Turns Out Your Employees Can Have Their Cake and Eat It Too

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Turns Out Your Employees Can Have Their Cake and Eat It Too

 By: Riha Pathak

Based upon a recent Ninth Circuit Court of Appeals decision, Mayes v. WincoHoldings, Inc., an employer who fires an employee for “theft and dishonesty” may still find themselves embroiled in a lengthy lawsuit.

In this case, the plaintiff supervised employees responsible for shelving thousands of items each night. The plaintiff claimed that she received permission from the general manager to give out cake from the bakery to her crew in order to motivate them and boost morale.  The plaintiff claimed that other members of management, including assistant managers, would often join in on the cake-eating. According to the plaintiff, the bakery department eventually told plaintiff to take the “stale” cake and leave the product sticker on the cart. It became a common, accepted practice to take the stale cakes from the store to the breakroom during the night shift.

Years later, a new general manger was hired and took issue with cake-taking practice. Things came to head when the bakery management notified the general manager that a “fresh” cake was taken. Upon investigating, video footage showed another freight crew employee taking the “fresh” cake and revealed plaintiff’s history of taking “stale” cake.  Plaintiff and the other freight crew employee were fired for theft and dishonesty.

Plaintiff claimed that she was terminated because of her gender. She alleged that, based on her own comments, the general manger, who was female, was opposed to a “girl” running the freight crew and believed a “male would be better” for plaintiff’s position on the store’s safety committee. Plaintiff also alleged that the general manager criticized her for leaving work early to take care of her children, while male employees never received such criticism. The trial court dismissed the case on summary judgment, finding that there was a nondiscriminatory reason for her termination.  The Ninth Circuit overturned the dismissal, holding that there was a triable issue of fact and that a jury should get to decide.  Key to its holding that there was sufficient evidence to suggest possible gender discrimination was the fact that plaintiff could not have stolen a cake that she allegedly had permission to take, thereby making the reason look like a cover for discriminatory firing.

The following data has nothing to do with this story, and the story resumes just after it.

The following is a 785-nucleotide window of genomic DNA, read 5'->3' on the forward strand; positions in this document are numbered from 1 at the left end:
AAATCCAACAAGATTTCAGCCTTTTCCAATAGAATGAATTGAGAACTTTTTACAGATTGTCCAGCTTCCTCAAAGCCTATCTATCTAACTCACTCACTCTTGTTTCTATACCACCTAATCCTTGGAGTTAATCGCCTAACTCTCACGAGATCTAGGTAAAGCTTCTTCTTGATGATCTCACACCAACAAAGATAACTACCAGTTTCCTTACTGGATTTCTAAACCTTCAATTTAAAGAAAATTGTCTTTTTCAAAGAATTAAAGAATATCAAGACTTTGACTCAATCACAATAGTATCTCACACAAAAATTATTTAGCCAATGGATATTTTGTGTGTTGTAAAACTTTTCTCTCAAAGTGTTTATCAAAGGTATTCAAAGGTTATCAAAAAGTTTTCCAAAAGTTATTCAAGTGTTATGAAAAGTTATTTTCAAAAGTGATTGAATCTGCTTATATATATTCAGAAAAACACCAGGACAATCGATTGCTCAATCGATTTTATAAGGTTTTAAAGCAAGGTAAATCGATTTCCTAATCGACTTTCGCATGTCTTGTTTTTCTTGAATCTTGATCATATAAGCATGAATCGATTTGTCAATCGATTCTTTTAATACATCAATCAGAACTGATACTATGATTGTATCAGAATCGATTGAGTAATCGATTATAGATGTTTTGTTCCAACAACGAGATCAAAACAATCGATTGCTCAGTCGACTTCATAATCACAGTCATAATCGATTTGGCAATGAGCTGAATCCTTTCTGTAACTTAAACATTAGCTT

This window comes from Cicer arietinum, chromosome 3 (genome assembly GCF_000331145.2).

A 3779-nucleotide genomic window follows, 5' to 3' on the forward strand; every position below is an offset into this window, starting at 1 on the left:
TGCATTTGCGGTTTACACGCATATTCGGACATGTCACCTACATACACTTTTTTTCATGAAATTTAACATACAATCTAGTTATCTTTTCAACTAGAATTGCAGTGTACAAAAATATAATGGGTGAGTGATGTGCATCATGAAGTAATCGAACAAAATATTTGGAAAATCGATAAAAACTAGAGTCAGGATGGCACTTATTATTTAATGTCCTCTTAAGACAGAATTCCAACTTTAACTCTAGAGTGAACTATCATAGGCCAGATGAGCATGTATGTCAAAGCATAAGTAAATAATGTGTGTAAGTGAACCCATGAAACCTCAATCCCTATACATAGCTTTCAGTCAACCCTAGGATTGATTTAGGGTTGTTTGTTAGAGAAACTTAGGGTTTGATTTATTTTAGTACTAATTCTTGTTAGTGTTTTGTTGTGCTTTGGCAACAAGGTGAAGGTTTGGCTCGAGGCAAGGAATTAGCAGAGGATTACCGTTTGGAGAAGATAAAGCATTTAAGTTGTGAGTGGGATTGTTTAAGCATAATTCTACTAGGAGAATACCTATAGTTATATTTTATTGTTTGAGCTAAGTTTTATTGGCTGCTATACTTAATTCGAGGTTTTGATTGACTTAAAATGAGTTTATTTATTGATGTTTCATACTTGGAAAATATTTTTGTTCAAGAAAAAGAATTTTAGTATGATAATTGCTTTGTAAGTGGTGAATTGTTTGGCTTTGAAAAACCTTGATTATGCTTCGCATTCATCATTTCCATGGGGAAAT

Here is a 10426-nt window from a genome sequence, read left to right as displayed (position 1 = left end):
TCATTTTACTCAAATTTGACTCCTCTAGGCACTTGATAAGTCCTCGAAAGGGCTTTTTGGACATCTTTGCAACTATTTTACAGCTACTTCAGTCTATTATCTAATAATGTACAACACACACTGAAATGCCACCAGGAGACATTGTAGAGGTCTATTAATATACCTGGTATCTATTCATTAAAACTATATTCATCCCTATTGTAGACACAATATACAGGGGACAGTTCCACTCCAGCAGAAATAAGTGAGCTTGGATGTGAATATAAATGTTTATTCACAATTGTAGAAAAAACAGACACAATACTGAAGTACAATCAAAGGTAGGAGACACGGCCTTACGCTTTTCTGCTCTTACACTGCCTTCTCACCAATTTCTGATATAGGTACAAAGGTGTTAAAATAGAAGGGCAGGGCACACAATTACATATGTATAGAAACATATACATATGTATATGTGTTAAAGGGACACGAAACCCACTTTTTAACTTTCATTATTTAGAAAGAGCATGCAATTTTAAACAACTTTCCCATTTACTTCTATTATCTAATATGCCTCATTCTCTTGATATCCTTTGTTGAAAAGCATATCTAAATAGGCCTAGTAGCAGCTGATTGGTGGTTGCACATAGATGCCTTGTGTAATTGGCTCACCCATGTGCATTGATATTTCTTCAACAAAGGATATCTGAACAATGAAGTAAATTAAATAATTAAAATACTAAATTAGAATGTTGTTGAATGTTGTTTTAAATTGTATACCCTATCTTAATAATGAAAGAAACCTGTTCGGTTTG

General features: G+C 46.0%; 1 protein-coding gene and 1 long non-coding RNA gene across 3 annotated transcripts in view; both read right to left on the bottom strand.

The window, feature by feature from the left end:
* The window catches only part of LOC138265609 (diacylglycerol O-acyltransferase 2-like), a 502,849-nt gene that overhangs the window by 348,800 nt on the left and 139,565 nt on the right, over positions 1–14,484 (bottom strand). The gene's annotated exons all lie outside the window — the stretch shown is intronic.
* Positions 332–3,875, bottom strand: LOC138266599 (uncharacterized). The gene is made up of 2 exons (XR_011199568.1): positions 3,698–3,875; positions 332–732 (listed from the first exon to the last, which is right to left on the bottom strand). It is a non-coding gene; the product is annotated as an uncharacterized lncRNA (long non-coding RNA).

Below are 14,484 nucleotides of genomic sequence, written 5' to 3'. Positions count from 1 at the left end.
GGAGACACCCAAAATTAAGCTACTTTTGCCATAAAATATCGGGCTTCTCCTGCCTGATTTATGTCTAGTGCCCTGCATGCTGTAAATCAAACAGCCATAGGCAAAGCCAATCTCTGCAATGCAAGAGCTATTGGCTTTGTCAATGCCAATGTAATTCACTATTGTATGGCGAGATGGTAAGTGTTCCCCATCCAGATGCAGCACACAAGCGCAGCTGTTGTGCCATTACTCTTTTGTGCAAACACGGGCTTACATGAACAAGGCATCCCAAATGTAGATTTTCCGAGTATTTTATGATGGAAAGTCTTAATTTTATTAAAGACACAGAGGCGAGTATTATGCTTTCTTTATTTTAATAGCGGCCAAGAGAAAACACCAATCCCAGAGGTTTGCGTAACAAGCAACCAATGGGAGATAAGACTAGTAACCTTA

This case is an extreme example of the difficulties faced by employers who find themselves involved in litigation in California.  Even a seemingly straightforward case of termination based upon theft can result in a lengthy and expensive trial for employers.  Employers are cautioned to conduct thorough investigations whenever misconduct occurs, and to avoid hasty personnel decisions.  If you have questions relating to your policies and practices relating to investigations and discipline, contact the experts at the Saqui Law Group.


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